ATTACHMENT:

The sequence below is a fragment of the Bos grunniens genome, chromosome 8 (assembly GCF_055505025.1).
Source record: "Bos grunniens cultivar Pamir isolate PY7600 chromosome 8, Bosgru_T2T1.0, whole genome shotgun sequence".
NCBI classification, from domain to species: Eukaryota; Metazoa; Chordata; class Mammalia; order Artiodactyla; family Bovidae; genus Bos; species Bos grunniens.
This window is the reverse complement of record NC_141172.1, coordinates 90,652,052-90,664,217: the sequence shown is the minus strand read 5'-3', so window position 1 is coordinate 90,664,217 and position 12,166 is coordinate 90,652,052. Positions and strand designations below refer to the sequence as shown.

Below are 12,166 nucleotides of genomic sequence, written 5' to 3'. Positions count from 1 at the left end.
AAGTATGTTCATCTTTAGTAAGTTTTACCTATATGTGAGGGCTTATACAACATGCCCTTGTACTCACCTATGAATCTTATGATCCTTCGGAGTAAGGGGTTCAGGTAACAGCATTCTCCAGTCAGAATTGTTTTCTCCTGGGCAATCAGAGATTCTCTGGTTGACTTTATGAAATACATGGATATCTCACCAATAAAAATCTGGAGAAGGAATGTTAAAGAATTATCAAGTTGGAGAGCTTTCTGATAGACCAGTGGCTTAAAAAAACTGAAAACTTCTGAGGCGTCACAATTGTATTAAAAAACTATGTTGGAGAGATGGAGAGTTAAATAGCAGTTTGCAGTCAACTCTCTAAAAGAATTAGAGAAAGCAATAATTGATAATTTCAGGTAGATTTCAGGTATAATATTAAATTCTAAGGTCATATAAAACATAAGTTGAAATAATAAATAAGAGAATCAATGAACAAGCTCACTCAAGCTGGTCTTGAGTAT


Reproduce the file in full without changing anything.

The sequence below is a fragment of the Bos grunniens genome, chromosome 8 (assembly GCF_055505025.1).
Source record: "Bos grunniens cultivar Pamir isolate PY7600 chromosome 8, Bosgru_T2T1.0, whole genome shotgun sequence".
NCBI classification, from domain to species: Eukaryota; Metazoa; Chordata; class Mammalia; order Artiodactyla; family Bovidae; genus Bos; species Bos grunniens.
This window is the reverse complement of record NC_141172.1, coordinates 90,652,052-90,664,217: the sequence shown is the minus strand read 5'-3', so window position 1 is coordinate 90,664,217 and position 12,166 is coordinate 90,652,052. Positions and strand designations below refer to the sequence as shown.

Below are 12,166 nucleotides of genomic sequence, written 5' to 3'. Positions count from 1 at the left end.
AAGTATGTTCATCTTTAGTAAGTTTTACCTATATGTGAGGGCTTATACAACATGCCCTTGTACTCACCTATGAATCTTATGATCCTTCGGAGTAAGGGGTTCAGGTAACAGCATTCTCCAGTCAGAATTGTTTTCTCCTGGGCAATCAGAGATTCTCTGGTTGACTTTATGAAATACATGGATATCTCACCAATAAAAATCTGGAGAAGGAATGTTAAAGAATTATCAAGTTGGAGAGCTTTCTGATAGACCAGTGGCTTAAAAAAACTGAAAACTTCTGAGGCGTCACAATTGTATTAAAAAACTATGTTGGAGAGATGGAGAGTTAAATAGCAGTTTGCAGTCAACTCTCTAAAAGAATTAGAGAAAGCAATAATTGATAATTTCAGGTAGATTTCAGGTATAATATTAAATTCTAAGGTCATATAAAACATAAGTTGAAATAATAAATAAGAGAATCAATGAACAAGCTCACTCAAGCTGGTCTTGAGTAT